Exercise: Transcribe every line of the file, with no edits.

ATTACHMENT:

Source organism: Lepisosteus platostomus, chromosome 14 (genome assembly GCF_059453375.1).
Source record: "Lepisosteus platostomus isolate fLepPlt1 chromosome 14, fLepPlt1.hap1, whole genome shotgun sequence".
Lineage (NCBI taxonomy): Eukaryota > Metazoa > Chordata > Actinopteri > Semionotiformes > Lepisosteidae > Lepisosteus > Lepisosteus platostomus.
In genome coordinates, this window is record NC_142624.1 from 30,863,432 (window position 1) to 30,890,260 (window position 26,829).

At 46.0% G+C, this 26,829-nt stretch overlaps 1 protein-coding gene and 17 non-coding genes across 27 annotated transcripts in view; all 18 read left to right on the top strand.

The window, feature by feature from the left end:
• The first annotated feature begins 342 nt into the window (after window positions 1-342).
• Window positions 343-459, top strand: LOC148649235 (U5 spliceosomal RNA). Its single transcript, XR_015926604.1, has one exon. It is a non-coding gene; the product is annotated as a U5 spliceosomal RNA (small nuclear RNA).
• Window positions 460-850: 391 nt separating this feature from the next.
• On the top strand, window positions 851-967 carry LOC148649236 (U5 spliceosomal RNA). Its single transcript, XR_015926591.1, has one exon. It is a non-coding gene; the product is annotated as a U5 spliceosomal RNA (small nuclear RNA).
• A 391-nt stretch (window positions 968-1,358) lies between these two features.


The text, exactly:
Source organism: Lepisosteus platostomus, chromosome 14 (genome assembly GCF_059453375.1).
Source record: "Lepisosteus platostomus isolate fLepPlt1 chromosome 14, fLepPlt1.hap1, whole genome shotgun sequence".
Lineage (NCBI taxonomy): Eukaryota > Metazoa > Chordata > Actinopteri > Semionotiformes > Lepisosteidae > Lepisosteus > Lepisosteus platostomus.
In genome coordinates, this window is record NC_142624.1 from 30,863,432 (window position 1) to 30,890,260 (window position 26,829).

At 46.0% G+C, this 26,829-nt stretch overlaps 1 protein-coding gene and 17 non-coding genes across 27 annotated transcripts in view; all 18 read left to right on the top strand.

The window, feature by feature from the left end:
• The first annotated feature begins 342 nt into the window (after window positions 1-342).
• Window positions 343-459, top strand: LOC148649235 (U5 spliceosomal RNA). Its single transcript, XR_015926604.1, has one exon. It is a non-coding gene; the product is annotated as a U5 spliceosomal RNA (small nuclear RNA).
• Window positions 460-850: 391 nt separating this feature from the next.
• On the top strand, window positions 851-967 carry LOC148649236 (U5 spliceosomal RNA). Its single transcript, XR_015926591.1, has one exon. It is a non-coding gene; the product is annotated as a U5 spliceosomal RNA (small nuclear RNA).
• A 391-nt stretch (window positions 968-1,358) lies between these two features.